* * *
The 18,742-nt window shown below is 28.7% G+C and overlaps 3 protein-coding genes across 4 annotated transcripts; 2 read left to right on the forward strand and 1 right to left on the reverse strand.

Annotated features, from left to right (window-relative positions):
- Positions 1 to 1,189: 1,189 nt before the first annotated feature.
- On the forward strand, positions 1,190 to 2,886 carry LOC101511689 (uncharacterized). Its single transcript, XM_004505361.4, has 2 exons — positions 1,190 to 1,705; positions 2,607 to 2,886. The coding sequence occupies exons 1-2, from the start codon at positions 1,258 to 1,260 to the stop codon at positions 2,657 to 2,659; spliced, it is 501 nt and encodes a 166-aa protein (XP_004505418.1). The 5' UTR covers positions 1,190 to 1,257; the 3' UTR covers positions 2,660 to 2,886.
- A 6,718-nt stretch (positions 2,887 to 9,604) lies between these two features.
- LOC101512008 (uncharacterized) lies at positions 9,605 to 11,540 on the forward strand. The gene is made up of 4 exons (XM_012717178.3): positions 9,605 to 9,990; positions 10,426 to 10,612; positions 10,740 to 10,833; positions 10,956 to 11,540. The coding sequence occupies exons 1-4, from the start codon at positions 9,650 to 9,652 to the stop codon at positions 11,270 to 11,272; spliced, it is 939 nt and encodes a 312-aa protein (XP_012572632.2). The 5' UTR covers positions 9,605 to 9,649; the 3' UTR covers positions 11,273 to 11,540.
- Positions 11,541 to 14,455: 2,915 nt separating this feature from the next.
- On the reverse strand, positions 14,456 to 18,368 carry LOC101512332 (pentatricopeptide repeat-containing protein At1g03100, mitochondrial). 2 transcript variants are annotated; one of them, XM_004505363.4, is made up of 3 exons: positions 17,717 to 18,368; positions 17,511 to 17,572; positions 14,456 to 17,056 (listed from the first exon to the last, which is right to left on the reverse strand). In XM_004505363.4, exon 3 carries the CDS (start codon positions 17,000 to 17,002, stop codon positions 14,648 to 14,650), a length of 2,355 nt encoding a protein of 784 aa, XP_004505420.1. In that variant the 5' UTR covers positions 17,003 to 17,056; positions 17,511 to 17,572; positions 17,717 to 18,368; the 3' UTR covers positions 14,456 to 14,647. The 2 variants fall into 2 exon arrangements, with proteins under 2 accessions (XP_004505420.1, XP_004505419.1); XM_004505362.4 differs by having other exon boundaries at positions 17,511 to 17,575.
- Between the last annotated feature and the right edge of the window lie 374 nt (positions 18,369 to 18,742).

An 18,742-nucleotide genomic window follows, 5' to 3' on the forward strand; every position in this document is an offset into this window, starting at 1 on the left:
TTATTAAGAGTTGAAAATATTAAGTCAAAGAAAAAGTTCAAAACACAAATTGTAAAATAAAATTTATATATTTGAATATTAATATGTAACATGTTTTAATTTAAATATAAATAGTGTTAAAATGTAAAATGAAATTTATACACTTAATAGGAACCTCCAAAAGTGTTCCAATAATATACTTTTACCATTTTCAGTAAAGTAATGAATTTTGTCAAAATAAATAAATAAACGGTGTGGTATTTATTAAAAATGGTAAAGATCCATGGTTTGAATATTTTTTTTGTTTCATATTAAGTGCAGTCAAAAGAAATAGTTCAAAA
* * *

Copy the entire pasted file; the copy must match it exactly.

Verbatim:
The 18,742-nt window shown below is 28.7% G+C and overlaps 3 protein-coding genes across 4 annotated transcripts; 2 read left to right on the forward strand and 1 right to left on the reverse strand.

Annotated features, from left to right (window-relative positions):
- Positions 1 to 1,189: 1,189 nt before the first annotated feature.
- On the forward strand, positions 1,190 to 2,886 carry LOC101511689 (uncharacterized). Its single transcript, XM_004505361.4, has 2 exons — positions 1,190 to 1,705; positions 2,607 to 2,886. The coding sequence occupies exons 1-2, from the start codon at positions 1,258 to 1,260 to the stop codon at positions 2,657 to 2,659; spliced, it is 501 nt and encodes a 166-aa protein (XP_004505418.1). The 5' UTR covers positions 1,190 to 1,257; the 3' UTR covers positions 2,660 to 2,886.
- A 6,718-nt stretch (positions 2,887 to 9,604) lies between these two features.
- LOC101512008 (uncharacterized) lies at positions 9,605 to 11,540 on the forward strand. The gene is made up of 4 exons (XM_012717178.3): positions 9,605 to 9,990; positions 10,426 to 10,612; positions 10,740 to 10,833; positions 10,956 to 11,540. The coding sequence occupies exons 1-4, from the start codon at positions 9,650 to 9,652 to the stop codon at positions 11,270 to 11,272; spliced, it is 939 nt and encodes a 312-aa protein (XP_012572632.2). The 5' UTR covers positions 9,605 to 9,649; the 3' UTR covers positions 11,273 to 11,540.
- Positions 11,541 to 14,455: 2,915 nt separating this feature from the next.
- On the reverse strand, positions 14,456 to 18,368 carry LOC101512332 (pentatricopeptide repeat-containing protein At1g03100, mitochondrial). 2 transcript variants are annotated; one of them, XM_004505363.4, is made up of 3 exons: positions 17,717 to 18,368; positions 17,511 to 17,572; positions 14,456 to 17,056 (listed from the first exon to the last, which is right to left on the reverse strand). In XM_004505363.4, exon 3 carries the CDS (start codon positions 17,000 to 17,002, stop codon positions 14,648 to 14,650), a length of 2,355 nt encoding a protein of 784 aa, XP_004505420.1. In that variant the 5' UTR covers positions 17,003 to 17,056; positions 17,511 to 17,572; positions 17,717 to 18,368; the 3' UTR covers positions 14,456 to 14,647. The 2 variants fall into 2 exon arrangements, with proteins under 2 accessions (XP_004505420.1, XP_004505419.1); XM_004505362.4 differs by having other exon boundaries at positions 17,511 to 17,575.
- Between the last annotated feature and the right edge of the window lie 374 nt (positions 18,369 to 18,742).

An 18,742-nucleotide genomic window follows, 5' to 3' on the forward strand; every position in this document is an offset into this window, starting at 1 on the left:
TTATTAAGAGTTGAAAATATTAAGTCAAAGAAAAAGTTCAAAACACAAATTGTAAAATAAAATTTATATATTTGAATATTAATATGTAACATGTTTTAATTTAAATATAAATAGTGTTAAAATGTAAAATGAAATTTATACACTTAATAGGAACCTCCAAAAGTGTTCCAATAATATACTTTTACCATTTTCAGTAAAGTAATGAATTTTGTCAAAATAAATAAATAAACGGTGTGGTATTTATTAAAAATGGTAAAGATCCATGGTTTGAATATTTTTTTTGTTTCATATTAAGTGCAGTCAAAAGAAATAGTTCAAAA